Where Shadows Grow: A Reading List

For me, writing every novel involves doing a lot of research, which can take on a wide range of forms. I love exploring different cultures through food, language, and literature, experiencing specific settings through travel, and talking to people about their experiences and professions. But there is also a LOT of reading involved!

These are a few of the books I consulted while doing research for Where Shadows Grow, which traverses a wide variety of subject matter. This doesn’t even come close to encompassing everything I absorbed during the time I was writing this book (and in fact, I often learn just as much from fiction as I do from non-fiction!). But the following readings greatly deepened my knowledge on a variety of topics.

Social Justice

Spirit Run: A 6,000 Mile Marathon Through America’s Stolen Land by Noé Álvarez was recommended by one of my sensitivity readers. Álvarez is the son of Yakima Valley farmworkers, and this heartbreaking yet uplifting personal narrative gave me a lot of insight into a kind of life that I have not experienced – and vividly illustrates the various ways that generational trauma can shape a person’s life.

Emergent Strategy: Shaping Change, Changing Worlds by adrienne maree brown has been a huge influence on my thinking about social movements. It’s optimistic and inspiring and feels even more important and relevant as we weather the storms of 2020.

I’ve also read a ton of articles and watched various documentaries related to farmworker justice, and have highlighted a few on my resources page.

And, I want to note an additional reference: in Where Shadows Grow, it’s mentioned that one of the workers can pick 15,000 pounds of apples on a good day. I had several early readers question whether that was correct – it seems almost impossible, doesn’t it? But it’s a realistic figure, according to this 2015 NPR article. (Which proves that this line of work is far from “unskilled labor.” It actually takes incredible strength and skill.)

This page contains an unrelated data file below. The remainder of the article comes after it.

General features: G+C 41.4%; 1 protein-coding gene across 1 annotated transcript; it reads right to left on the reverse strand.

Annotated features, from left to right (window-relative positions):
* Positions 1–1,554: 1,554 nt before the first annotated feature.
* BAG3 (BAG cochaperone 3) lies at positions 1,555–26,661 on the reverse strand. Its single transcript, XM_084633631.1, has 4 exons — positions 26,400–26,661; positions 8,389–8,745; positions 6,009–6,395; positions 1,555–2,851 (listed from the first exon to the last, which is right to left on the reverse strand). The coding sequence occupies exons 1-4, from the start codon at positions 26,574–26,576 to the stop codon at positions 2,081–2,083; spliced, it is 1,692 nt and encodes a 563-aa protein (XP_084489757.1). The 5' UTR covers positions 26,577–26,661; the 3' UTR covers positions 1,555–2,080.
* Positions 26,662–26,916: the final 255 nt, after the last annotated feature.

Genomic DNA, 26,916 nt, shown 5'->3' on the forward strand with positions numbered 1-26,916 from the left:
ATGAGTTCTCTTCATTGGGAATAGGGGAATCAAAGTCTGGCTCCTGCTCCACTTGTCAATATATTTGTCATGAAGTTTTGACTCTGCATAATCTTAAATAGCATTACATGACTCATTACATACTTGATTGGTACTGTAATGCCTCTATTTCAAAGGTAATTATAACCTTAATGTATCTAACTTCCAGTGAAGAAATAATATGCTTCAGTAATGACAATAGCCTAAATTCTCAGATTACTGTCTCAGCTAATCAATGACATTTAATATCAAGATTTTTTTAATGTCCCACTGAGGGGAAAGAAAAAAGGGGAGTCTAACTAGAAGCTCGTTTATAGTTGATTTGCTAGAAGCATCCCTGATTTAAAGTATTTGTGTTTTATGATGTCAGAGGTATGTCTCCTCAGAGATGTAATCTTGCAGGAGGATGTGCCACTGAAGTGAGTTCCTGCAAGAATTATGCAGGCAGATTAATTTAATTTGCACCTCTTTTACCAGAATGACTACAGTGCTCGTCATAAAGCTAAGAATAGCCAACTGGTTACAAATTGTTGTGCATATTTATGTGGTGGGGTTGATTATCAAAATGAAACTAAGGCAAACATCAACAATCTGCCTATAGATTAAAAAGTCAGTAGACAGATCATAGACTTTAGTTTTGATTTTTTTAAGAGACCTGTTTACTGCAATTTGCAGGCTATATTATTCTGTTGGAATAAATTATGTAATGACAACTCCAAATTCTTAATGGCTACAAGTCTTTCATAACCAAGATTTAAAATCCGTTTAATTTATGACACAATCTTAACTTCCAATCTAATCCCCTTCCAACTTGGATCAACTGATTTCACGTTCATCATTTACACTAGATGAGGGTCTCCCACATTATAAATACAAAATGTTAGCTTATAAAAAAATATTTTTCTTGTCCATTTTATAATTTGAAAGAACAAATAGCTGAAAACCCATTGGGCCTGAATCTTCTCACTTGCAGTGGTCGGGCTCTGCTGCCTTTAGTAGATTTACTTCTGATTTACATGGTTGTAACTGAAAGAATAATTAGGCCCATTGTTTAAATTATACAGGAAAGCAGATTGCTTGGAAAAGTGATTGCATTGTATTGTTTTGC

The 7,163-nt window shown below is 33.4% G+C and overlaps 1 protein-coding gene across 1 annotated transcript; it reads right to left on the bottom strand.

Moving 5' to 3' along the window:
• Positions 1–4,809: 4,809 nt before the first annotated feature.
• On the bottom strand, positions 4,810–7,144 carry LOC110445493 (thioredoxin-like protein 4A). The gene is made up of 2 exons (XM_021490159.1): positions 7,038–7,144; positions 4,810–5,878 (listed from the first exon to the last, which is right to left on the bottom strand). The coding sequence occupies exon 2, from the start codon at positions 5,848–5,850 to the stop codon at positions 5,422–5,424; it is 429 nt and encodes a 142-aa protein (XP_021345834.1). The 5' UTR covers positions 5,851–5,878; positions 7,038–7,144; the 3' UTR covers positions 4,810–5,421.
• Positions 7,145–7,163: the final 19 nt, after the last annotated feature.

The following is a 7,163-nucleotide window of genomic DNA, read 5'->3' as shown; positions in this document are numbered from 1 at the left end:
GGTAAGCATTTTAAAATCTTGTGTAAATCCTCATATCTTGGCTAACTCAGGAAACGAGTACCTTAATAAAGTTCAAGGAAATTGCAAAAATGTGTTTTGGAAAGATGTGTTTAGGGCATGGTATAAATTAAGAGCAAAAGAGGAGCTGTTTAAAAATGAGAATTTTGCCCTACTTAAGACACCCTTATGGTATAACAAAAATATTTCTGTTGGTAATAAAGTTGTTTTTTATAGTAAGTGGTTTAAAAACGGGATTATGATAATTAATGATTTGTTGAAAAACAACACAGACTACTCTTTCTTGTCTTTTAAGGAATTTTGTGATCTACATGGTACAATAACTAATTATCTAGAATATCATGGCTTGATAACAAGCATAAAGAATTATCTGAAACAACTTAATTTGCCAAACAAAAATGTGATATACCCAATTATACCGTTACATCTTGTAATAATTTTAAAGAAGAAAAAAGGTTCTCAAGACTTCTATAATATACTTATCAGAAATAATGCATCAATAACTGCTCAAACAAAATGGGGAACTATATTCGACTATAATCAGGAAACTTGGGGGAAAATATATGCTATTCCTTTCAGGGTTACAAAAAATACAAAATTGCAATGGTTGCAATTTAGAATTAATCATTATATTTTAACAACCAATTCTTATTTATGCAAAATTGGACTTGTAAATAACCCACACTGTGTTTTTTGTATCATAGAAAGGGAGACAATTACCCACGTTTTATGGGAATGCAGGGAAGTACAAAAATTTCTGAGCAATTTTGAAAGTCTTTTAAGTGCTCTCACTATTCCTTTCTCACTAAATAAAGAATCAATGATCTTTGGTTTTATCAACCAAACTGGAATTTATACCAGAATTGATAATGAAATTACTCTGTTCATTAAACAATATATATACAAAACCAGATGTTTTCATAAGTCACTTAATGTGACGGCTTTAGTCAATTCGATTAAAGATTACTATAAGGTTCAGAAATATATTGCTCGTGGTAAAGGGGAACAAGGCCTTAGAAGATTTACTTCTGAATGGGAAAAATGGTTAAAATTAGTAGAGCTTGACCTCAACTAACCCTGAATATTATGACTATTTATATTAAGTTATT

As mentioned in a previous post, I learned a lot about contemporary witchcraft from Witches of America by Alex Mar. This book was so fascinating and mind-expanding!


I have been very intrigued by recent work using psychedelics as treatment for mental health issues, and did a lot of reading on this topic.

One book that fit into this category was A Really Good Day: How Microdosing Made a Mega Difference in My Mood, My Marriage, and My Life by Ayelet Waldman. I always enjoy memoirs, and this one was definitely enlightening and thought-provoking!

How to Change Your Mind: What the New Science of Psychedelics Teaches Us About Consciousness, Dying, Addiction, Depression, and Transcendence by Michael Pollan was well-written and well-researched, though it (predictably?) focused on the overwhelmingly white male “experts” in the field. I wish it had placed a bit more emphasis on women healers and the use of psychedelics in indigenous cultures worldwide.

Side note: Just as I was getting WSG ready to go to press, an article was published in the New York Times about veterans using ayahuasca to treat mental health issues related to combat, like PTSD and depression. So I guess my book is timely indeed!

Mental Health & Chronic Disease

Many of the books I read during the course of my research made me angry. An American Sickness: How Health Care Became Big Business and How You Can Take it Back by Elisabeth Rosenthal is a prime example: it very disturbingly outlined the many problems with the healthcare system in the US (which I can only assume have intensified during the pandemic).

But even more hard-hitting than dry statistics, of course, are personal narratives on the very real costs of medical system. Porochista Khakpour, an Iranian-American writer who has struggled with chronic disease for most of her life, chronicled her experiences in Sick: A Memoir. It was a very eye-opening and affecting book.

But, let’s end things on a slightly more upbeat note! In Lost Connections: Uncovering the Real Causes of Depression – and the Unexpected Solutions, Johann Hari argues that depression and anxiety are understandable responses to the disconnection rampant in our modern world. This was another one of those books that permanently changed my thinking on the topic. Even if the solutions are not easy and may involve large lifestyle shifts, it offered a lot of optimism and hope.

Your Thoughts

Have you read any of these books? Or are there any others on these topics that you would like to recommend?

This Post Has 2 Comments

  1. Jonathan

    Thanks for being awesome you hip groovy cat!!!

    1. Alanna Peterson

      Aww, thanks Jonathan! Appreciate you stopping by 🙂

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